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Washington ranks as one of the best states to work in the nation with an above-average median salary and no income tax. Employers and workers are less likely to take their employment problems to court in the Evergreen State than in most other states.
Still, workers are still susceptible to employers taking advantage of them. If you feel powerless against an employer who is cutting your hours or pay, putting you at a disadvantage because of your race or gender or refusing to allow a sick leave request, know that you're not powerless. Washington's employment laws empower you against illegal business practices.
Employment law covers a multitude of topics, including worker's compensation, workplace discrimination, vacation and overtime, unemployment benefits and more. Your employment dispute is often affected by federal, state and local laws simultaneously. Washington employment law attorneys are experienced with the delicacy and complexity of work-related cases and can help protect your rights.
Wrongful termination and whistleblower retaliation are among the most common Washington employment law issues. In both cases, a worker is illegally fired or let go from their job. Whistleblowers—workers who report, testify against or refuses to participate in an employer's illegal business practice—may also face workplace harassment, demotion or other hour and wage violations.
While Washington is an at-will employment state, meaning that an employer may terminate a worker for any reason or no reason at any time, employers are restricted from wrongfully terminating employees on illegal grounds. In Washington, illegal grounds for termination include:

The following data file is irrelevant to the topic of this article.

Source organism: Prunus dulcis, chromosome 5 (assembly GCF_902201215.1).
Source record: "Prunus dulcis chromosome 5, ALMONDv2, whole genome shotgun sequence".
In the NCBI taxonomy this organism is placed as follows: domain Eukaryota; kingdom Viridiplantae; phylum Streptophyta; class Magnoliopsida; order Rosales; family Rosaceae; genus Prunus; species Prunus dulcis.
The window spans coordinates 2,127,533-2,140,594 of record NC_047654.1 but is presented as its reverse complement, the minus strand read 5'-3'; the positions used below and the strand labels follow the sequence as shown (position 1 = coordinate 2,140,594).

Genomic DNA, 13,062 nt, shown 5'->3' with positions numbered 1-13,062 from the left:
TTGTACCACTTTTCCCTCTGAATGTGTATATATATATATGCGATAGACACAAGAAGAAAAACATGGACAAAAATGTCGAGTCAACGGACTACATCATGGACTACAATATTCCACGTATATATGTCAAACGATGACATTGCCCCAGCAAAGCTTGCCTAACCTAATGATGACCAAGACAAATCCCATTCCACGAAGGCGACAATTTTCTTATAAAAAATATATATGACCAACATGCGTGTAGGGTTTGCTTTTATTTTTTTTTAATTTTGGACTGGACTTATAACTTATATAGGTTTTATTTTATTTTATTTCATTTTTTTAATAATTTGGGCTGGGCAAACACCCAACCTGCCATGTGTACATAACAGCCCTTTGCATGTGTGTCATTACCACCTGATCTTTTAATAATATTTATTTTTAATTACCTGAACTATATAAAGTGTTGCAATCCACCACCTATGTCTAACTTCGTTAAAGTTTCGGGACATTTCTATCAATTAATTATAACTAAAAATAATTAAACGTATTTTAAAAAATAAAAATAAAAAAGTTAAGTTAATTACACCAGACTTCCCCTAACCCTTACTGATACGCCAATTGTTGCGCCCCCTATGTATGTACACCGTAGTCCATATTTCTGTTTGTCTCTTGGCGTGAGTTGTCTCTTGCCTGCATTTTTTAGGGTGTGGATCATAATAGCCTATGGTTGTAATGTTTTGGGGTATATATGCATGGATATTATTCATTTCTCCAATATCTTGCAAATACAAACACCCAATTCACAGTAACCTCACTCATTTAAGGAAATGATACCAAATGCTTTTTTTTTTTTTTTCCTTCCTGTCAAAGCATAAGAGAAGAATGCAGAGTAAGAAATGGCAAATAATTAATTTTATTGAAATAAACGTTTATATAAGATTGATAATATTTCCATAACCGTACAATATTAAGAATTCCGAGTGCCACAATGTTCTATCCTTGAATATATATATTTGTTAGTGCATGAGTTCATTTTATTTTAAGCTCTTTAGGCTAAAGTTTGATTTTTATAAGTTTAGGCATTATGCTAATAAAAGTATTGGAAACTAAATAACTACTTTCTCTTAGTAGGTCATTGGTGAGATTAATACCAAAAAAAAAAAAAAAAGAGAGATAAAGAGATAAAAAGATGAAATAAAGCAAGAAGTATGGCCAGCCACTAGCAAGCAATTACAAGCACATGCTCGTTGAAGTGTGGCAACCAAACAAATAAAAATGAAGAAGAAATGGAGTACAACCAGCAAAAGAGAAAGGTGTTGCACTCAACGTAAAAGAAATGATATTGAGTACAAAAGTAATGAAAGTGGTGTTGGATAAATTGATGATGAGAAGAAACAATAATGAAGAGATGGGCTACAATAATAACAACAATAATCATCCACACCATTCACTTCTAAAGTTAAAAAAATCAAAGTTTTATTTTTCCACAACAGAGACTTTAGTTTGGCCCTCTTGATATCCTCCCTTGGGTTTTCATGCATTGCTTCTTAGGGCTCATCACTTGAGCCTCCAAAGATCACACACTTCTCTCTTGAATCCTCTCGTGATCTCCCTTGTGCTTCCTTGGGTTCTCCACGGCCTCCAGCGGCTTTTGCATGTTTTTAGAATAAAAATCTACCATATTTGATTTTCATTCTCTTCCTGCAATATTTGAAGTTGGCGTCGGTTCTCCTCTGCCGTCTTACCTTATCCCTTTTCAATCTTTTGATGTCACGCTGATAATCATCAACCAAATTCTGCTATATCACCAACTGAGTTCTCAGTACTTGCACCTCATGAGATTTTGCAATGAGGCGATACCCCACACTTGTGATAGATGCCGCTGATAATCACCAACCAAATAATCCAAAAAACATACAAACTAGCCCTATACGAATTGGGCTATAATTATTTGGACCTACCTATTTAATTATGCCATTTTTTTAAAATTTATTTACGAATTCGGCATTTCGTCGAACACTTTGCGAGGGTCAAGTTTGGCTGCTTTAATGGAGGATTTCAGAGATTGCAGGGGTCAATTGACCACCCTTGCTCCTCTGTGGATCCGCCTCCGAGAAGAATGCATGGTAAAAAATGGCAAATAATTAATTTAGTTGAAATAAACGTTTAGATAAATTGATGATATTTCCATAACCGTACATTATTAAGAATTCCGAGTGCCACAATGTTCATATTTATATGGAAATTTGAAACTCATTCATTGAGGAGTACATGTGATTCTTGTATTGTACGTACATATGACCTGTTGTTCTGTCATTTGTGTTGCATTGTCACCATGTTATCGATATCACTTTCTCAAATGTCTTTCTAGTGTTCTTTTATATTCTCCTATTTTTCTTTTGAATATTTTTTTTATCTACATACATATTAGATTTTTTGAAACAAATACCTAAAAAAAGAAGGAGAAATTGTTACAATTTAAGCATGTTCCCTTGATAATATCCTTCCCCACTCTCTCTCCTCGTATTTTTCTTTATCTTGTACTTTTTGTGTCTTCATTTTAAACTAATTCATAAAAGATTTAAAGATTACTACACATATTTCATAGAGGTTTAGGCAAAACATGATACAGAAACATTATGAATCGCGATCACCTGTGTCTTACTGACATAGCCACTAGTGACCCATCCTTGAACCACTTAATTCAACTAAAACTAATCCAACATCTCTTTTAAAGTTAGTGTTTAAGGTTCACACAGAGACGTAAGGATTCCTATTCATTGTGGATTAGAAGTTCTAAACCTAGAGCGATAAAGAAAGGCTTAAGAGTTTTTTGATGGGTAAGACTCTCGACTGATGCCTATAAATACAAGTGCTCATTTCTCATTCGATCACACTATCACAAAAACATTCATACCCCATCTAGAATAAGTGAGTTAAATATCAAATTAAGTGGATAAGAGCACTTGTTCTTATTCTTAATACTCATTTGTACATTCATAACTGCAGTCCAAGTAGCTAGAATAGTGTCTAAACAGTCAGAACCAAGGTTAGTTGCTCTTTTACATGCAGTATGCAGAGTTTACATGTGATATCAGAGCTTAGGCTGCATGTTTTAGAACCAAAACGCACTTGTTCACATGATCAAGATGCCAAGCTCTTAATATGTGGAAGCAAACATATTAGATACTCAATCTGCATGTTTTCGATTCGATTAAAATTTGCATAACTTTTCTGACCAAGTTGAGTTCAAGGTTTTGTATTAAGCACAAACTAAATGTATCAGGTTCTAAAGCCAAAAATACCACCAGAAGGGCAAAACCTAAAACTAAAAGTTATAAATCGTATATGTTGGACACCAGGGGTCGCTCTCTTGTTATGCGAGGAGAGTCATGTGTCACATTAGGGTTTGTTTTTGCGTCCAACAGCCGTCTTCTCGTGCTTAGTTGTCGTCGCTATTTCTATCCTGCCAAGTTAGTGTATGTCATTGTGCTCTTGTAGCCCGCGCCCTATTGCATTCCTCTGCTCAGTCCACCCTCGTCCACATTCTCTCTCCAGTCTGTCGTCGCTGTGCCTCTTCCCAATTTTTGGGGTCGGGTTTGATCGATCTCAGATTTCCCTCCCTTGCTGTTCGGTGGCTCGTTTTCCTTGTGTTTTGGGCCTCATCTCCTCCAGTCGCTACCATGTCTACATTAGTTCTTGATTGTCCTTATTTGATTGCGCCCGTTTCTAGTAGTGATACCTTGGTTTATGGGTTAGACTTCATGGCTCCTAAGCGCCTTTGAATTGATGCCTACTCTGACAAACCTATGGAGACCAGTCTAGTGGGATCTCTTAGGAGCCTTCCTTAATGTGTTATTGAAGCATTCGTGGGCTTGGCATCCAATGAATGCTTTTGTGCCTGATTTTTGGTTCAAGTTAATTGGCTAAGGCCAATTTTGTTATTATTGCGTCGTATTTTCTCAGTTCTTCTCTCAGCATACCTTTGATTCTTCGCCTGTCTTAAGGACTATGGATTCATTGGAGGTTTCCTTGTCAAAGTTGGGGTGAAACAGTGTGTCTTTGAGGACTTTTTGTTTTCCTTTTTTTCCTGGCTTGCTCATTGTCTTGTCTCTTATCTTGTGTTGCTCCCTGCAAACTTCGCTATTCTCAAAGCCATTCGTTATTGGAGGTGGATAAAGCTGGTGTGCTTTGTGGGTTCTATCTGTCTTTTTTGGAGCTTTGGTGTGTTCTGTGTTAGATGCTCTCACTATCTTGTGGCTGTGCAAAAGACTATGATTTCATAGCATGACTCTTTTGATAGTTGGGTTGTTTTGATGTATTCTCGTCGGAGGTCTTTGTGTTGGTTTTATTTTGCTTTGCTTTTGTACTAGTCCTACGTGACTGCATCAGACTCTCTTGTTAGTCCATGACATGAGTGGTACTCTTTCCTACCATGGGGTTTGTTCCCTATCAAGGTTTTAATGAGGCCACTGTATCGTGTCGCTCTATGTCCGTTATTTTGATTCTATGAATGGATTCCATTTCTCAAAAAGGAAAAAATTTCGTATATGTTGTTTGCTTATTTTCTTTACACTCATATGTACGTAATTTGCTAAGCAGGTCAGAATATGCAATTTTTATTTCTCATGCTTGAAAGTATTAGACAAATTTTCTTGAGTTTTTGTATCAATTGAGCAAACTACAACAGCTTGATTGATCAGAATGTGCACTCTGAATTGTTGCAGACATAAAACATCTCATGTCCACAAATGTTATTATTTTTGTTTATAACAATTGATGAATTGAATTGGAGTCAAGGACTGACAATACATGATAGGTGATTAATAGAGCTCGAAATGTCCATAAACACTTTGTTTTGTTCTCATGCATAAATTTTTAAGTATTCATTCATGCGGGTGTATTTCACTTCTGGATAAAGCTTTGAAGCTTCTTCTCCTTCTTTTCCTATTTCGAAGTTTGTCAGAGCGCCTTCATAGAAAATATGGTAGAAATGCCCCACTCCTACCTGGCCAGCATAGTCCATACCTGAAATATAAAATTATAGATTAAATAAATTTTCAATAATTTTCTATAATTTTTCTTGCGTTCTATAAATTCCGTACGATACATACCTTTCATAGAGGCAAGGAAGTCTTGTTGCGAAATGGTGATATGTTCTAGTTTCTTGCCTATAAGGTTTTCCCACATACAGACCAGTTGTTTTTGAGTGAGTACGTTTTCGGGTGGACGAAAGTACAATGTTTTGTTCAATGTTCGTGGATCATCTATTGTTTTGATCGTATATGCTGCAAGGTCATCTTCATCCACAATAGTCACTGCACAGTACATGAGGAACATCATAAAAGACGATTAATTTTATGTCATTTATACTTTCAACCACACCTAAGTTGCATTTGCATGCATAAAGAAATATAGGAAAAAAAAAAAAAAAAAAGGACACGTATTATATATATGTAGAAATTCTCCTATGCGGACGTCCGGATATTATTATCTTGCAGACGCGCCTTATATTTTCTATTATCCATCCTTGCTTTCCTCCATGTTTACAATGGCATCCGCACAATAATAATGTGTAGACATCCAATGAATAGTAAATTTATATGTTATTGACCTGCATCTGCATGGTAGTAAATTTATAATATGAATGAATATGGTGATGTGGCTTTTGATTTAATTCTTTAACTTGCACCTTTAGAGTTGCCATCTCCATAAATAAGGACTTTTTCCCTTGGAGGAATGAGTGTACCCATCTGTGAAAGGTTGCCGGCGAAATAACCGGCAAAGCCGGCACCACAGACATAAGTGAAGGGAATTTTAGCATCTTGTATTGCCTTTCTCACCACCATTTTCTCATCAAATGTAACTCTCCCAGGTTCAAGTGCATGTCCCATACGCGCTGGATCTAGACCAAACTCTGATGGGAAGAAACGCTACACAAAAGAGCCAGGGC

Washington's Employee Whistleblower Protection laws, however, do not protect all employees from employer retaliation. Only public employees such as state or government workers are protected and encouraged by the laws to report unlawful government actions like taking bribes to the Whistleblower Program.
Washington's minimum wage is $11/hour as of January 2017. In 2016, Initiative 1433 was passed into law and will annually increase the minimum wage by $0.50 until 2020, when it will be $13.50/hour. In 2021, the minimum wage will then increase annually according to the rate of inflation calculated by the Washington Department of Labor and Industries.
Not all workers are legally entitled to receive sick leave. Employers may offer sick leave as a benefit under an employment policy, contract or agreement. They are not required by Washington law to provide sick leave except for when employers offer sick leave.
Under the FMLA, workers are entitled to up to 12 weeks of unpaid sick leave for a serious illness. To qualify, a worker must have worked for an employer with 50 or more employees for at least 1,250 hours within 12 months. The worker may use the sick leave to care for their own or a family member's serious illness.
In 2016, Initiative 1433 established new rules for sick leave. On January 1, 2018, all employers must provide paid sick leave to qualified workers. Upon the 90th day of your employment, you'll start accruing one hour of paid sick leave for every 40 hours worked. If by the end of the year you have accrued 40 hours or less of sick leave, that time will be carried over into the new year.
If you or a loved one is involved in an employment law dispute, it's in your best interests to consult with an attorney. Employment law is a broad, complicated legal area with federal and state laws at play. An experienced Washington employment law attorney can help protect your legal rights.
Have you been discriminated against by a potential or current employer -- as a job applicant or current employee? To best protect your legal rights you should discuss your situation with an employment lawyer. Meet with a local employment attorney sooner rather than later to protect your rights.